24 Oct 2010

Manage your body weight - the green way - part three. Exercise!

In the first article in this series, I had a look at a few underlying principles of managing your body weight, and tried to frame it in a more ecological and holistic context.
In the second, I explored the food side of weight management, with the underlying principles and a bunch of tips and tricks to consume fewer calories while still maintaining your quality of life.

And the same principle applies to exercise: any type of weight management that's going to work in the long run, shouldn't impose on your quality of life. It might itch a little here and there, but that'll be generously compensated in many other areas, feeling like an overall win.

Even though it makes more sense not to consume more than you need, the reality is that many of us don't want to resist or avoid high-calorie foods all the time. Or give up chocolate and stop going to cocktail parties. Does that mean we're doomed?
(c) Capt Kodak - cc

Not in the least. It's perfectly possible to manage your weight and still enjoy the good things in life. I know I do, and have done so for years now. You just need to be aware that it's a balancing act, and it requires making informed decisions. Fortunately, there's no such thing as failure. There's just learning, improving your strategies and moving forward.

First, let us get back to the 'green' basics.

When we consume too many calories, what we basically do is take in more energy than we need. That energy comes from somewhere. In life, there's no such thing as a free lunch, literally.
The energy comes from other life forms (the plants and animals that we've eaten, and indirectly from the sun), and we consume that life to continue our own.

When we take in more energy than we need for our normal activities, our well-functioning bodies store it as fat, unless (or until) we use it up. Until we do, it also means we are taking more from this world (in the form of food) than we are giving back (in the form of activity). That doesn't make us bad people, and we don't need to feel guilty about that. It's part of being human, but so is the ability to be aware.  

(c) sparktography - cc
Don't give in to guilt. It's generally not useful in a healthy weight management plan. Instead, we risk using it an excuse.  

Guilt makes us feel bad about ourselves, and often powerless, which then becomes another reason to remain sitting on the couch, wallowing in self-pity or self-reproach. 

Instead, what we really need is the courage to face the facts. Then we can start looking for useful ways to burn our excess energy. Giving back to where it came from. Look at your fat as potential, waiting for you to devote it to a worthy cause.
There's a huge difference between being overweight, and being someone who has been "storing energy up till now." That difference is made by what you decide to do, right now. You are not a victim. You have more control over your life than anyone else. It might not always feel that way, but it is true.

So let us look at ways to transform that stored energy back into meaningful activity. It has come from the world, it is now time to give it back. You have the insights, the energy reserves, and the motivation. You might not have the perfect knees, back or metabolism, but we can all work with what we've got.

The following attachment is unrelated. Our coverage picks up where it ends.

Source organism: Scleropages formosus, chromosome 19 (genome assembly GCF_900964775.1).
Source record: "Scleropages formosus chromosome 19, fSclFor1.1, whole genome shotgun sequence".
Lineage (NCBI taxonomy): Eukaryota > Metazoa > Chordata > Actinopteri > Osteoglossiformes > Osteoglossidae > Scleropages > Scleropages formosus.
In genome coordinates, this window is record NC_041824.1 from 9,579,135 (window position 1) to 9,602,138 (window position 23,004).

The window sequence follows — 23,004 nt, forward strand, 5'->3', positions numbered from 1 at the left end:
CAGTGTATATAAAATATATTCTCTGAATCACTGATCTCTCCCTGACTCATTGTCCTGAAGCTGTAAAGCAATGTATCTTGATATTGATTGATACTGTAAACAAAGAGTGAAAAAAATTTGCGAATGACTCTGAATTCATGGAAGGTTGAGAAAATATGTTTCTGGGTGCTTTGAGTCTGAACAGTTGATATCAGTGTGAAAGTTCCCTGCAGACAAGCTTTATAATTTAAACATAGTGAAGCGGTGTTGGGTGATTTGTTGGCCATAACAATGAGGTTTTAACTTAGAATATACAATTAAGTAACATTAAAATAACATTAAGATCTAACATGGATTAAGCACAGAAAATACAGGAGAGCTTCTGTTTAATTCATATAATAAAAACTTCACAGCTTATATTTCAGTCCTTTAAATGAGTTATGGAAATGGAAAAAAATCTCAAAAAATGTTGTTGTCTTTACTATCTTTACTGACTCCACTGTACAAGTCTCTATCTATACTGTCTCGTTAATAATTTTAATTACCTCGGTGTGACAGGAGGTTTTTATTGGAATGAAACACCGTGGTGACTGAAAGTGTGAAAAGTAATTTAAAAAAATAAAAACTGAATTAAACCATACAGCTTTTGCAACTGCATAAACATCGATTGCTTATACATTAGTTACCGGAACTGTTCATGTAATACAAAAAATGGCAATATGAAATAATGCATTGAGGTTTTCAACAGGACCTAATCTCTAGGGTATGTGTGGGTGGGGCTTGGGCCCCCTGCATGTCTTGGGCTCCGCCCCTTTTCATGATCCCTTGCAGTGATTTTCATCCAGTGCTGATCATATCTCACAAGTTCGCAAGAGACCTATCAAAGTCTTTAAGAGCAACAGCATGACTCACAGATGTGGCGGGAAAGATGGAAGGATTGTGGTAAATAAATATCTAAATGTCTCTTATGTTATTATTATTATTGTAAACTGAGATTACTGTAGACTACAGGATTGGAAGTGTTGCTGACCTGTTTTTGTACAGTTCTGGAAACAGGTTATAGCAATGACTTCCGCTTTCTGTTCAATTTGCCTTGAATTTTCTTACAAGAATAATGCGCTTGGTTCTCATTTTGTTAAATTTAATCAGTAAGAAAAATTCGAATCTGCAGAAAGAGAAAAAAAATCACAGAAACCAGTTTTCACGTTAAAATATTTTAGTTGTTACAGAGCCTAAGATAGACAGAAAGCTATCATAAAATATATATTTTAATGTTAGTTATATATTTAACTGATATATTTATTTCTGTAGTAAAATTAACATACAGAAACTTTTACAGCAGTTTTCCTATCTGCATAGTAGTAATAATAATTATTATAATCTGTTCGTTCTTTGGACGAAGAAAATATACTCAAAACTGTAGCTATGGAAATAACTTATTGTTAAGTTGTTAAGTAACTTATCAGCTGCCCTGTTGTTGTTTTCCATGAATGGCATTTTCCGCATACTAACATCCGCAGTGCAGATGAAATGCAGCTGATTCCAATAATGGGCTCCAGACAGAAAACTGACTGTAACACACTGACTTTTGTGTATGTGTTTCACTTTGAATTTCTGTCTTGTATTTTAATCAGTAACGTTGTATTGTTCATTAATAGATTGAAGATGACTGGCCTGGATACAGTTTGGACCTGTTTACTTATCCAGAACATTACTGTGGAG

I want to make clear that I am not pleading against fitness or workouts. If you enjoy running on a treadmill and it makes you feel good about yourself, keeps you motivated, gives you energy and strength for other projects: great! Your health and well-being are what matters most.
(c) Ulf Liljankoski - cc

But if you're not getting much out of it, and you're just dragging yourself to the gym purely to lose weight, it might be time to find an activity that feels useful, that motivates you to go on, that makes you happy to be alive, that makes you feel part of the greater clockwork. 

Personally, I am a great fan of weight training (workouts with free weights). Yes, the heavy ones. Yes, like the guys in the gym, and no, it won't make you look like a body builder. (Lots of great information about that on http://www.stumptuous.com/).

Why weight training, and why it doesn't feel meaningless to me? Plenty of reasons:
  • It's great willpower training (everyone who's tried it knows how great it feels when you squeeze out that last rep)
  • It's a very efficient way to become stronger, which is useful for many other daily activities, from carrying groceries (or children), gardening or house work, helping friends move house to defending yourself or getting out of an emergency situation
  • It's something you can do at home, with basic and inexpensive equipment.
  • It doesn't take hours a day to build it up or maintain it.
  • You can start off slowly with a few simple exercises, two or three ten minute sessions per week, and build it up from there, together with your physical abilities and your confidence. .
But any other increase in physical activity will make a difference. It's important to take your starting situation into account, and build it up from there in a way that increases your overall health and joy in life. Step by step, changing and adapting along the way.

Don't forget: every time you wiggle your toes in joy or wave at a friend or neighbour, you are making your muscles work and you're spending energy. Every extra step you take, you're burning off calories. And if you've enjoyed that step and on top it has benefited friends, family, your community or the world at large, it pays off times ten!

Up next: a list of green and meaningful exercise tips & tricks.
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